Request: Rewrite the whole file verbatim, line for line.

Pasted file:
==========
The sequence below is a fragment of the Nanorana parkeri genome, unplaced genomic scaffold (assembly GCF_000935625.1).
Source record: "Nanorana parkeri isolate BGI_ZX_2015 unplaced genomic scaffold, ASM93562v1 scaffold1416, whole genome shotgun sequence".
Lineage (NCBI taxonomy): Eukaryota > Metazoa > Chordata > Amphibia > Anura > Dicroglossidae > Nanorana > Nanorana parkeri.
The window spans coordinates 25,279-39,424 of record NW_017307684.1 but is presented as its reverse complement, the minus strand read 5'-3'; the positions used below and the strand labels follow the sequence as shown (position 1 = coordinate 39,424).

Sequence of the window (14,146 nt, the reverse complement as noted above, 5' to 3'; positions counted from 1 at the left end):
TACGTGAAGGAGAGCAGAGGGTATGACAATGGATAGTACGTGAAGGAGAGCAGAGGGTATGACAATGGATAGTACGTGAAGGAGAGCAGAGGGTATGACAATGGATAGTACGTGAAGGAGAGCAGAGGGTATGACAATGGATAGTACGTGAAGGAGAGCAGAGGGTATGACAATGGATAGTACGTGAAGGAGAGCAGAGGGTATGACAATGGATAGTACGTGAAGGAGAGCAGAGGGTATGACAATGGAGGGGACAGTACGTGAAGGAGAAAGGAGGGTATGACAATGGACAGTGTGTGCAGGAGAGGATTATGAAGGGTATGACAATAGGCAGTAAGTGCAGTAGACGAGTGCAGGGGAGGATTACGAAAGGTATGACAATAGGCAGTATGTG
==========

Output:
The sequence below is a fragment of the Nanorana parkeri genome, unplaced genomic scaffold (assembly GCF_000935625.1).
Source record: "Nanorana parkeri isolate BGI_ZX_2015 unplaced genomic scaffold, ASM93562v1 scaffold1416, whole genome shotgun sequence".
Lineage (NCBI taxonomy): Eukaryota > Metazoa > Chordata > Amphibia > Anura > Dicroglossidae > Nanorana > Nanorana parkeri.
The window spans coordinates 25,279-39,424 of record NW_017307684.1 but is presented as its reverse complement, the minus strand read 5'-3'; the positions used below and the strand labels follow the sequence as shown (position 1 = coordinate 39,424).

Sequence of the window (14,146 nt, the reverse complement as noted above, 5' to 3'; positions counted from 1 at the left end):
TACGTGAAGGAGAGCAGAGGGTATGACAATGGATAGTACGTGAAGGAGAGCAGAGGGTATGACAATGGATAGTACGTGAAGGAGAGCAGAGGGTATGACAATGGATAGTACGTGAAGGAGAGCAGAGGGTATGACAATGGATAGTACGTGAAGGAGAGCAGAGGGTATGACAATGGATAGTACGTGAAGGAGAGCAGAGGGTATGACAATGGATAGTACGTGAAGGAGAGCAGAGGGTATGACAATGGAGGGGACAGTACGTGAAGGAGAAAGGAGGGTATGACAATGGACAGTGTGTGCAGGAGAGGATTATGAAGGGTATGACAATAGGCAGTAAGTGCAGTAGACGAGTGCAGGGGAGGATTACGAAAGGTATGACAATAGGCAGTATGTG